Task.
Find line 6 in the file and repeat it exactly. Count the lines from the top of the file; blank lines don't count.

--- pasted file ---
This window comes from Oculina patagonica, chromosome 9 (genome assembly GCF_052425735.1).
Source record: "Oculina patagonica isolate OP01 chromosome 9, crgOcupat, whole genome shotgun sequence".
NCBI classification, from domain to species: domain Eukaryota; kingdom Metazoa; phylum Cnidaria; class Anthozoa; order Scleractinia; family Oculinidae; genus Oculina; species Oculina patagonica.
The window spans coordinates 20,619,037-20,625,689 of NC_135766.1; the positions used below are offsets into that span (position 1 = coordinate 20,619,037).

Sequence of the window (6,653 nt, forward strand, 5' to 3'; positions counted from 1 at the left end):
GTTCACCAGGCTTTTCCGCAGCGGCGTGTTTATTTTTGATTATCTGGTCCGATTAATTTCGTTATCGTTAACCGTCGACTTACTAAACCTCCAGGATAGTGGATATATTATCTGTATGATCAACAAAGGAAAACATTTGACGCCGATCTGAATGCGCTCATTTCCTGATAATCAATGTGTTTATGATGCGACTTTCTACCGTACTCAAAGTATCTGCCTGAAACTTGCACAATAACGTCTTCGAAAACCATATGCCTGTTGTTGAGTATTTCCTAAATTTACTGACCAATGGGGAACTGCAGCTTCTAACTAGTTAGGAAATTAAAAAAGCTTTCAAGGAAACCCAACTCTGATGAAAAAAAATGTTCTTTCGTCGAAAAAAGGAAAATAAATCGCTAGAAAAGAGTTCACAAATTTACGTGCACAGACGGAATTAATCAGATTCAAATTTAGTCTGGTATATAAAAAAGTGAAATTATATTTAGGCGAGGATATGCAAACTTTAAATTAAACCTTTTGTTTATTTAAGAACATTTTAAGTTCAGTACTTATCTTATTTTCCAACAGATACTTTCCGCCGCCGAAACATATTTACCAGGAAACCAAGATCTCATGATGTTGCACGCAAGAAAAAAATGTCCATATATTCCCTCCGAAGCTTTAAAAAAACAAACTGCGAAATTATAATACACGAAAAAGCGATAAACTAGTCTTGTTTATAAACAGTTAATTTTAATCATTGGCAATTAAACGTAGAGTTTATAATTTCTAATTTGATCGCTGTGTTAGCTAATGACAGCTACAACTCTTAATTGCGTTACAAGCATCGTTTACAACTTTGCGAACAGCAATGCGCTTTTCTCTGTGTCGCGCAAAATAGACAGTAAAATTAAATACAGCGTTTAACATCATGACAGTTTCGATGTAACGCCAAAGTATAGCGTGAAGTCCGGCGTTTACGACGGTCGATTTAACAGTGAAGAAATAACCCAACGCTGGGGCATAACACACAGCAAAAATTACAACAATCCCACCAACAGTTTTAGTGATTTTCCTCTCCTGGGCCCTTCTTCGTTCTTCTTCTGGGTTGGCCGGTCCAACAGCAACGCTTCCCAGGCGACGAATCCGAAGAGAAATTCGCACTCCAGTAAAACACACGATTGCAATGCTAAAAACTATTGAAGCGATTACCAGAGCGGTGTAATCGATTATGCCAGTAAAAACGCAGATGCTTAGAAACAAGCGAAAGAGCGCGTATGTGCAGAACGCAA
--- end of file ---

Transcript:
GTTCACCAGGCTTTTCCGCAGCGGCGTGTTTATTTTTGATTATCTGGTCCGATTAATTTCGTTATCGTTAACCGTCGACTTACTAAACCTCCAGGATAGTGGATATATTATCTGTATGATCAACAAAGGAAAACATTTGACGCCGATCTGAATGCGCTCATTTCCTGATAATCAATGTGTTTATGATGCGACTTTCTACCGTACTCAAAGTATCTGCCTGAAACTTGCACAATAACGTCTTCGAAAACCATATGCCTGTTGTTGAGTATTTCCTAAATTTACTGACCAATGGGGAACTGCAGCTTCTAACTAGTTAGGAAATTAAAAAAGCTTTCAAGGAAACCCAACTCTGATGAAAAAAAATGTTCTTTCGTCGAAAAAAGGAAAATAAATCGCTAGAAAAGAGTTCACAAATTTACGTGCACAGACGGAATTAATCAGATTCAAATTTAGTCTGGTATATAAAAAAGTGAAATTATATTTAGGCGAGGATATGCAAACTTTAAATTAAACCTTTTGTTTATTTAAGAACATTTTAAGTTCAGTACTTATCTTATTTTCCAACAGATACTTTCCGCCGCCGAAACATATTTACCAGGAAACCAAGATCTCATGATGTTGCACGCAAGAAAAAAATGTCCATATATTCCCTCCGAAGCTTTAAAAAAACAAACTGCGAAATTATAATACACGAAAAAGCGATAAACTAGTCTTGTTTATAAACAGTTAATTTTAATCATTGGCAATTAAACGTAGAGTTTATAATTTCTAATTTGATCGCTGTGTTAGCTAATGACAGCTACAACTCTTAATTGCGTTACAAGCATCGTTTACAACTTTGCGAACAGCAATGCGCTTTTCTCTGTGTCGCGCAAAATAGACAGTAAAATTAAATACAGCGTTTAACATCATGACAGTTTCGATGTAACGCCAAAGTATAGCGTGAAGTCCGGCGTTTACGACGGTCGATTTAACAGTGAAGAAATAACCCAACGCTGGGGCATAACACACAGCAAAAATTACAACAATCCCACCAACAGTTTTAGTGATTTTCCTCTCCTGGGCCCTTCTTCGTTCTTCTTCTGGGTTGGCCGGTCCAACAGCAACGCTTCCCAGGCGACGAATCCGAAGAGAAATTCGCACTCCAGTAAAACACACGATTGCAATGCTAAAAACTATTGAAGCGATTACCAGAGCGGTGTAATCGATTATGCCAGTAAAAACGCAGATGCTTAGAAACAAGCGAAAGAGCGCGTATGTGCAGAACGCAA